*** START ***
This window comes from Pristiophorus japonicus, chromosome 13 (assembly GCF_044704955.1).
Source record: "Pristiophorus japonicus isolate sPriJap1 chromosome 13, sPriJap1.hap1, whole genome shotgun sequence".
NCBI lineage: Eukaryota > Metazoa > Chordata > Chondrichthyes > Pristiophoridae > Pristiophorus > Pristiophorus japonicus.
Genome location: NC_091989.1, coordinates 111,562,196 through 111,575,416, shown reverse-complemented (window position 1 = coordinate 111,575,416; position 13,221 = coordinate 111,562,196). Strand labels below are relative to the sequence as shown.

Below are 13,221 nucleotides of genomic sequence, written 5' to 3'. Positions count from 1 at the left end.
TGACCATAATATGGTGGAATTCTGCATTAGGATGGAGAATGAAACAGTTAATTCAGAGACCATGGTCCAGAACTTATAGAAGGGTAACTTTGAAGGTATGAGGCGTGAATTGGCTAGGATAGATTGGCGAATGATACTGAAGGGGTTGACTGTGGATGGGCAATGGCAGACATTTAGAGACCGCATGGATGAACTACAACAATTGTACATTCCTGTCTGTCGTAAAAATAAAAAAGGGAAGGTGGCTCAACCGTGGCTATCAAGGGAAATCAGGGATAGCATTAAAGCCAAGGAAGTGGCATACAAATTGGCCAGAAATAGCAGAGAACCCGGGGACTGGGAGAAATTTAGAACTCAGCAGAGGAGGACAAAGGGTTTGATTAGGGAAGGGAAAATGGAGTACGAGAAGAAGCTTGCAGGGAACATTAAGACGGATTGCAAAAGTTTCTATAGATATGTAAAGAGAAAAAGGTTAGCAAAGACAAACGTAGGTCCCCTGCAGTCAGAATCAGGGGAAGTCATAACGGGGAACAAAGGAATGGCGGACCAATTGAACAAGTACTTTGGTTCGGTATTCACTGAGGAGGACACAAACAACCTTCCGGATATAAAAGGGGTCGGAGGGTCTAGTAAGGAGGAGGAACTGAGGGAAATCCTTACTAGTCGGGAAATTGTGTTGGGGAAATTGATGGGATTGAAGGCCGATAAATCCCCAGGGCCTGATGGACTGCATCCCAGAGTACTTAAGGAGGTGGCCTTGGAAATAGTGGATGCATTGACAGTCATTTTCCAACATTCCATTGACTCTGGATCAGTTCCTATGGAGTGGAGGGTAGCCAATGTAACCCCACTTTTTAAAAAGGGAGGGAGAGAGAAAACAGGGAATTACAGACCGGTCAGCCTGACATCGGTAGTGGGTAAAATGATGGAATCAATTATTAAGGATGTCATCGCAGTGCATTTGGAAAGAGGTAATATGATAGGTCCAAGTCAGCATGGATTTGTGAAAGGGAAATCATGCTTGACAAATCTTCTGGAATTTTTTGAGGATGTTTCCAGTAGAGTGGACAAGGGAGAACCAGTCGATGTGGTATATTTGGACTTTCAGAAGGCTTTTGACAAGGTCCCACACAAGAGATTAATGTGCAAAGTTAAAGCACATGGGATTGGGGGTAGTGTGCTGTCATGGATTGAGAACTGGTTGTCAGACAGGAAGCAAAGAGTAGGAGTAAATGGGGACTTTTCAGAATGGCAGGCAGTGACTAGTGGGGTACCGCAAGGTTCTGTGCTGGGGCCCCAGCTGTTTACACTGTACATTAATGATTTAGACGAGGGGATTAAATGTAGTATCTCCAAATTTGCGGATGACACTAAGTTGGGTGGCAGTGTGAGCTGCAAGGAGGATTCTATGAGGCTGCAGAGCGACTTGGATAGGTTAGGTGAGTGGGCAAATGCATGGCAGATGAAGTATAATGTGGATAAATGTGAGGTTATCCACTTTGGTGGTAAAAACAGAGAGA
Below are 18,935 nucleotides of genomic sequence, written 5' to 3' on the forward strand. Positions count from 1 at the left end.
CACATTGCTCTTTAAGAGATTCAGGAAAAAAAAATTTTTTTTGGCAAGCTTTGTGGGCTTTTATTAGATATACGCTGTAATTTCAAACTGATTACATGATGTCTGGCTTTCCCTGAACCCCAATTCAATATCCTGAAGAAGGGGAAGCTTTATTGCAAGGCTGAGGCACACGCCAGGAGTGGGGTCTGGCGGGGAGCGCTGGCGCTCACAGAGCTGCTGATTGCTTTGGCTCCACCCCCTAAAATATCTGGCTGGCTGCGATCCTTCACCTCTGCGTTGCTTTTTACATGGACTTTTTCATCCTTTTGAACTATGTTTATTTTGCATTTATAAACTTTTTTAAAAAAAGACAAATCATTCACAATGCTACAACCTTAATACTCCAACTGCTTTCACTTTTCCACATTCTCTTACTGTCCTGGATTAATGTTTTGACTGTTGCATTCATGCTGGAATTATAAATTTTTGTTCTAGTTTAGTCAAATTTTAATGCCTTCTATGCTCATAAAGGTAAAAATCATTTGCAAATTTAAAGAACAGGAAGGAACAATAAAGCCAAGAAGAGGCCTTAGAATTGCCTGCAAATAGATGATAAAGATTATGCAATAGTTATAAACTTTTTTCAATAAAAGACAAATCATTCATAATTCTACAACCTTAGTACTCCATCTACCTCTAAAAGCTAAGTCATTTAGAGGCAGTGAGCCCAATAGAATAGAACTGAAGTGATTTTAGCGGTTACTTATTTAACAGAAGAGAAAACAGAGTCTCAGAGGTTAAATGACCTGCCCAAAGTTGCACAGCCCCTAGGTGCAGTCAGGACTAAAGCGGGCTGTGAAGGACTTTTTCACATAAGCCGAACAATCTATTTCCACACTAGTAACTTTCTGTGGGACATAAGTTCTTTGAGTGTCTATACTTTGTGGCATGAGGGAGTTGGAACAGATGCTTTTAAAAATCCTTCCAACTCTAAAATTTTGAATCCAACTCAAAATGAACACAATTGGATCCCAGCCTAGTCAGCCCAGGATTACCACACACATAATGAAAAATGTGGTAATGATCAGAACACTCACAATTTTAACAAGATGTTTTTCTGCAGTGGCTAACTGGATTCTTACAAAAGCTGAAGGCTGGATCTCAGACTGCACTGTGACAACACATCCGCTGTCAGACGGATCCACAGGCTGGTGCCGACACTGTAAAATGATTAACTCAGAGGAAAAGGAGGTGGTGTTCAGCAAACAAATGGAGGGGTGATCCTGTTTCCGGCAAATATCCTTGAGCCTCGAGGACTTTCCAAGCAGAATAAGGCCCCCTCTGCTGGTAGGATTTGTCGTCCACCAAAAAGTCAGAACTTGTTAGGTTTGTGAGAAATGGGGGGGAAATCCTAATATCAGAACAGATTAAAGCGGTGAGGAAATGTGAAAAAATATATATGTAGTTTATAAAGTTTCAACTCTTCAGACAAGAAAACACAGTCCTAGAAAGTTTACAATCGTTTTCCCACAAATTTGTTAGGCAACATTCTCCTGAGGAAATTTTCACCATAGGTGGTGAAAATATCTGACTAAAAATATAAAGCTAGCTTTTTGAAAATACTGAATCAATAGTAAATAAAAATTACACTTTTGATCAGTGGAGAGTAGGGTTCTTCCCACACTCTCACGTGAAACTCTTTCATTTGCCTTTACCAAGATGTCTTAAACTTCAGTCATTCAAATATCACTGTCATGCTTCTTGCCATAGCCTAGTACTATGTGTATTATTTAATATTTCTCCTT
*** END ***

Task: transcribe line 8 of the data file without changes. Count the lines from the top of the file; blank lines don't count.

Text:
CACATTGCTCTTTAAGAGATTCAGGAAAAAAAAATTTTTTTTGGCAAGCTTTGTGGGCTTTTATTAGATATACGCTGTAATTTCAAACTGATTACATGATGTCTGGCTTTCCCTGAACCCCAATTCAATATCCTGAAGAAGGGGAAGCTTTATTGCAAGGCTGAGGCACACGCCAGGAGTGGGGTCTGGCGGGGAGCGCTGGCGCTCACAGAGCTGCTGATTGCTTTGGCTCCACCCCCTAAAATATCTGGCTGGCTGCGATCCTTCACCTCTGCGTTGCTTTTTACATGGACTTTTTCATCCTTTTGAACTATGTTTATTTTGCATTTATAAACTTTTTTAAAAAAAGACAAATCATTCACAATGCTACAACCTTAATACTCCAACTGCTTTCACTTTTCCACATTCTCTTACTGTCCTGGATTAATGTTTTGACTGTTGCATTCATGCTGGAATTATAAATTTTTGTTCTAGTTTAGTCAAATTTTAATGCCTTCTATGCTCATAAAGGTAAAAATCATTTGCAAATTTAAAGAACAGGAAGGAACAATAAAGCCAAGAAGAGGCCTTAGAATTGCCTGCAAATAGATGATAAAGATTATGCAATAGTTATAAACTTTTTTCAATAAAAGACAAATCATTCATAATTCTACAACCTTAGTACTCCATCTACCTCTAAAAGCTAAGTCATTTAGAGGCAGTGAGCCCAATAGAATAGAACTGAAGTGATTTTAGCGGTTACTTATTTAACAGAAGAGAAAACAGAGTCTCAGAGGTTAAATGACCTGCCCAAAGTTGCACAGCCCCTAGGTGCAGTCAGGACTAAAGCGGGCTGTGAAGGACTTTTTCACATAAGCCGAACAATCTATTTCCACACTAGTAACTTTCTGTGGGACATAAGTTCTTTGAGTGTCTATACTTTGTGGCATGAGGGAGTTGGAACAGATGCTTTTAAAAATCCTTCCAACTCTAAAATTTTGAATCCAACTCAAAATGAACACAATTGGATCCCAGCCTAGTCAGCCCAGGATTACCACACACATAATGAAAAATGTGGTAATGATCAGAACACTCACAATTTTAACAAGATGTTTTTCTGCAGTGGCTAACTGGATTCTTACAAAAGCTGAAGGCTGGATCTCAGACTGCACTGTGACAACACATCCGCTGTCAGACGGATCCACAGGCTGGTGCCGACACTGTAAAATGATTAACTCAGAGGAAAAGGAGGTGGTGTTCAGCAAACAAATGGAGGGGTGATCCTGTTTCCGGCAAATATCCTTGAGCCTCGAGGACTTTCCAAGCAGAATAAGGCCCCCTCTGCTGGTAGGATTTGTCGTCCACCAAAAAGTCAGAACTTGTTAGGTTTGTGAGAAATGGGGGGGAAATCCTAATATCAGAACAGATTAAAGCGGTGAGGAAATGTGAAAAAATATATATGTAGTTTATAAAGTTTCAACTCTTCAGACAAGAAAACACAGTCCTAGAAAGTTTACAATCGTTTTCCCACAAATTTGTTAGGCAACATTCTCCTGAGGAAATTTTCACCATAGGTGGTGAAAATATCTGACTAAAAATATAAAGCTAGCTTTTTGAAAATACTGAATCAATAGTAAATAAAAATTACACTTTTGATCAGTGGAGAGTAGGGTTCTTCCCACACTCTCACGTGAAACTCTTTCATTTGCCTTTACCAAGATGTCTTAAACTTCAGTCATTCAAATATCACTGTCATGCTTCTTGCCATAGCCTAGTACTATGTGTATTATTTAATATTTCTCCTT